The Birth

The mare will be preparing to give birth for some time before it becomes apparent to you, she will experience mild contractions that cause her to arch her back to relieve the discomfort, and will leave her group preferring to be alone.  Once labour begins in earnest things do move fairly rapidly, and possibly the first visible sign will be a balloon of membrane filled with fluid, the size of a tennis ball, which you will be seen protruding from the vulva.

1. The first signs of the onset of foaling.  The mare will move away from other herd members, will seem restless and may get up and down several times, appearing to land heavily on one side or the other, even rolling violently in an attempt to adjust the position of the unborn foal.

2. The mare is visibly uncomfortable and starts to strain with the onset of each contraction.

3. The correct presentation of the fore-feet just visible through the un-ruptured membrane still filled with amniotic fluid.   The nose is shown here clearly visible between the forelegs, presented in the ‘diving’ position.

4. The head is almost delivered, one foreleg clearly in advance of the other so that the shoulders are presented as narrow as possible to pass through the pelvic girdle.

5. With only the hind legs left to be released, the bag has now ruptured so that the foal can move freely and breath air; the umbilical cord is still firmly attached and pulsating.

6. Mare and foal taking a breather before the final stage.

The duration of this stage is usually about  20 minutes, although if you are present it will seem a lot longer.

7. The foal starts to move away from the mare and releases itself from the membranes.

8. Although the foal is now an independent person and is managing to move further way from the mare; the cord has not yet ruptured, it is this progressive movement and even the act of the mare standing up, that will cause the cord to break at a pre-determined weak point.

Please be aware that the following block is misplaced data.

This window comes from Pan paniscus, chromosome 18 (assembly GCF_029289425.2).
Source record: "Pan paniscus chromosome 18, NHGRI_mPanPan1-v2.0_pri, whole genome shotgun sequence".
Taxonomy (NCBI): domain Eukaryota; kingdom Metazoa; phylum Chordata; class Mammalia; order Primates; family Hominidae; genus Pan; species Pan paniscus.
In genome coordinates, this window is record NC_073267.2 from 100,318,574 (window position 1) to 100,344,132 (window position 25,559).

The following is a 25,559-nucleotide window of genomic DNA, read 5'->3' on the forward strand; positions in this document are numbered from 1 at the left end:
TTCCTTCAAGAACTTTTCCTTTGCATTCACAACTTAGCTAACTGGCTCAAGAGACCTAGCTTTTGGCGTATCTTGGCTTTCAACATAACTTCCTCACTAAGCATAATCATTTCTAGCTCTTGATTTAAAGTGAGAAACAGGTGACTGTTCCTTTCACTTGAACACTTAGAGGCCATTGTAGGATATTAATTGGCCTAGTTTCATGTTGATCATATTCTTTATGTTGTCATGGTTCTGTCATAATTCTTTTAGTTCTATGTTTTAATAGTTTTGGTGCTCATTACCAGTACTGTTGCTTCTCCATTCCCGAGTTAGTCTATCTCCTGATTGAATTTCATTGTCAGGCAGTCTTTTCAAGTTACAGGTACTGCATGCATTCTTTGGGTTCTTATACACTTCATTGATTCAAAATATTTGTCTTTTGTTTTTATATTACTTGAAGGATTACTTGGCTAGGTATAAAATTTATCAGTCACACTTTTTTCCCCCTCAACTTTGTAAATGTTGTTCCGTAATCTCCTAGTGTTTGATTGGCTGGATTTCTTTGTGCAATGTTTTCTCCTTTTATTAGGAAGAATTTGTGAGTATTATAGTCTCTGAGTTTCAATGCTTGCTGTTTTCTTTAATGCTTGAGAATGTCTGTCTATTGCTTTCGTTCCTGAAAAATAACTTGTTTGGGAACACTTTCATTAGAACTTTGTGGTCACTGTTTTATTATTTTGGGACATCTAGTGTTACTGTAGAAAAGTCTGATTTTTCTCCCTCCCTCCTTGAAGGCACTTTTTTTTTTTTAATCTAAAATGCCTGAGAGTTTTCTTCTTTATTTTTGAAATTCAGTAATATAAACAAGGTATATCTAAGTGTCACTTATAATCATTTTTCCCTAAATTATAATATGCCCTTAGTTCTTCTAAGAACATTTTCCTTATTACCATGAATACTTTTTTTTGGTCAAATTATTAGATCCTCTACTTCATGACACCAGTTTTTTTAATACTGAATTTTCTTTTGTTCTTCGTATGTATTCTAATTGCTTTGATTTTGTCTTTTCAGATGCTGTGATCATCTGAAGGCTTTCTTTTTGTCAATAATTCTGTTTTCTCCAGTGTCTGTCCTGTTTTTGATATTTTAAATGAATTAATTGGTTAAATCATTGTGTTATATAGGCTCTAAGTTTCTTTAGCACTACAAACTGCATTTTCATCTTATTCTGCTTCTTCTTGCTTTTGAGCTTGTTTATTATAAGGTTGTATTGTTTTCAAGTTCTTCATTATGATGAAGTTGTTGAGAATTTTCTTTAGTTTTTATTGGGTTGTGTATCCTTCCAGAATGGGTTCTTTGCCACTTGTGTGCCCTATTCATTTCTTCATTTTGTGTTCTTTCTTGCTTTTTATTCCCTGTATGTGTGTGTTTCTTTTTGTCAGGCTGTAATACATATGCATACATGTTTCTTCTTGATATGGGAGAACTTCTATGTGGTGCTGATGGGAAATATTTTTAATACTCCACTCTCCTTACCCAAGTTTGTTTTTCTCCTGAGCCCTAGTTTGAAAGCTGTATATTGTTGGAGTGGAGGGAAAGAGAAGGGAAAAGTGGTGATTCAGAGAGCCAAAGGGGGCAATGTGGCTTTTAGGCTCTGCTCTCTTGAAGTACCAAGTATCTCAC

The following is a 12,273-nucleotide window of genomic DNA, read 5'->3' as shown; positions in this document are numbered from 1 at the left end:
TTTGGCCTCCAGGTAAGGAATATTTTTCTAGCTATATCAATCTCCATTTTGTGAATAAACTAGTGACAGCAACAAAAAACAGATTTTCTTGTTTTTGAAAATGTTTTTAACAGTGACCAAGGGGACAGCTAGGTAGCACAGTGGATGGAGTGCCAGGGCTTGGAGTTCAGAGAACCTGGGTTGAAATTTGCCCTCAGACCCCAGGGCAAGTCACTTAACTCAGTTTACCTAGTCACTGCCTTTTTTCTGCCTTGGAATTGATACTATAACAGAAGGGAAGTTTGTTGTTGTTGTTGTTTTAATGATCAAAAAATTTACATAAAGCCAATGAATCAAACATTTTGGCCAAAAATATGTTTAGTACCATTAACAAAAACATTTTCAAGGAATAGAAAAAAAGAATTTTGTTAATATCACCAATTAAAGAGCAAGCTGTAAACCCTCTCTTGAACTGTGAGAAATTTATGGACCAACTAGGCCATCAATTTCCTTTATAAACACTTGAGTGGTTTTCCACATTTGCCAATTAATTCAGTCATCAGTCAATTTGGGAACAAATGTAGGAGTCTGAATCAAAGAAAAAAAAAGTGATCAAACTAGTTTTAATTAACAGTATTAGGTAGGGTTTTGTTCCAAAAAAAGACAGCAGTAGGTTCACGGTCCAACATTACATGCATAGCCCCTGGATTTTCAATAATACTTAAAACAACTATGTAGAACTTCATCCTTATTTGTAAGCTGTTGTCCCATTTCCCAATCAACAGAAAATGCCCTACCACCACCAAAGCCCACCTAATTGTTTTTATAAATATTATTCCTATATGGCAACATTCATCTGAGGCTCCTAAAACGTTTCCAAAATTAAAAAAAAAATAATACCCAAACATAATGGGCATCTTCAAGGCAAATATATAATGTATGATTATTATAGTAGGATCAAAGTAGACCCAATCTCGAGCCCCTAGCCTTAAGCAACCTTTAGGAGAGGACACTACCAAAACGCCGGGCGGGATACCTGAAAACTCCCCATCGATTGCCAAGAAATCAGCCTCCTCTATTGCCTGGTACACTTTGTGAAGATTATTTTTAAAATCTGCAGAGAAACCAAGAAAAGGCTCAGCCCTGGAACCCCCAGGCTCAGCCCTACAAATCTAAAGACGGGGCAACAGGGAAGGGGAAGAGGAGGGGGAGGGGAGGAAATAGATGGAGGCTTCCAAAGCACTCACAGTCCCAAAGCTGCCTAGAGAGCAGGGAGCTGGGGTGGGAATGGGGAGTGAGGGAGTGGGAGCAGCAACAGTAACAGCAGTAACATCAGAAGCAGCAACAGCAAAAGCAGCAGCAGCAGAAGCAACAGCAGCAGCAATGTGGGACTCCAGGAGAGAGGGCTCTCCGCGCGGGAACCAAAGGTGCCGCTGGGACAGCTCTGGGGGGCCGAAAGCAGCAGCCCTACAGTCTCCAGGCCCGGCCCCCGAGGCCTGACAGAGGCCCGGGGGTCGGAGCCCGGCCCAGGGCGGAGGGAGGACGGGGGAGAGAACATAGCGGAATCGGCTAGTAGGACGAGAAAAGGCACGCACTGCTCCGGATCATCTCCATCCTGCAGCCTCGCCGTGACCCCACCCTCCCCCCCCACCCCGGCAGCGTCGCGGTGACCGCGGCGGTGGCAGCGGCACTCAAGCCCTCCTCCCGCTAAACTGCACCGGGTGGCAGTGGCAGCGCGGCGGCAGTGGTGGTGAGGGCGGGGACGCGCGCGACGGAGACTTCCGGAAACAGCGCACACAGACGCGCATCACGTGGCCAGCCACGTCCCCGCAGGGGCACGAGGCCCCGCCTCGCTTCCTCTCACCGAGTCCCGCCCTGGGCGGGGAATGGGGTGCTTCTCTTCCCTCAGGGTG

9. The cord has now broken and the foal starts to make first attempts to get to its feet.

10.  The protective fleshy pads that cover each hoof prior to birth; these will slowly dry and come away over the next hour or so.

11. Licking is an automatic reflex stimulated in the mare by the birth process and it is this that will help to warm and dry her foal and cement the maternal bond.

12. The foal makes a first attempt at standing by raising up onto the knees.

13.  If you don’t succeed try the legs at the other end.

14. Finally success with all four legs in unison, almost!

The duration of this stage is again about 20 minutes, a healthy foal does not stay still for very long and whilst early attempts to stand will be followed by dramatic collapses, balance gets better as every moment passes until standing still evolves into a skip and a jump, and some involuntary gambolling.

15. The final element and a search for food.  This is possibly the most frustrating time for all concerned, and the most vital as it is the fist milk or colostrums that lay down immunity from infection and disease.          Nature has programmed the foal to seek for nourishment in the shadows, which occur under the chest and behind the elbow as well as under the ventral abdomen.  Nature will come right and often human intervention causes more problems than it resolves, with a foal setting its neck and mouth against any attempt to guide it on to a teat.   Once the udder is found the mare will relax and try to guide her foal into place by lifting her hind leg and pivoting into the most appropriate position.

So your foal has arrived safely and can breathe a sigh of relief.  The mare should cleanse the afterbirth within 2 – 3 hours and you should carefully lay it out on the ground to check that it is complete, with no portion being retained that might set up an infection; at this stage it would be wise to call your veterinary surgeon to give the mare and foal a quick once over, and for the navel to be sprayed with an antiseptic.

Try and keep the visiting hoards to a trickle for a few days as both mother and baby need some calm and time to adjust to life, and the risk of infection bought in by other equine owners is a very real one.

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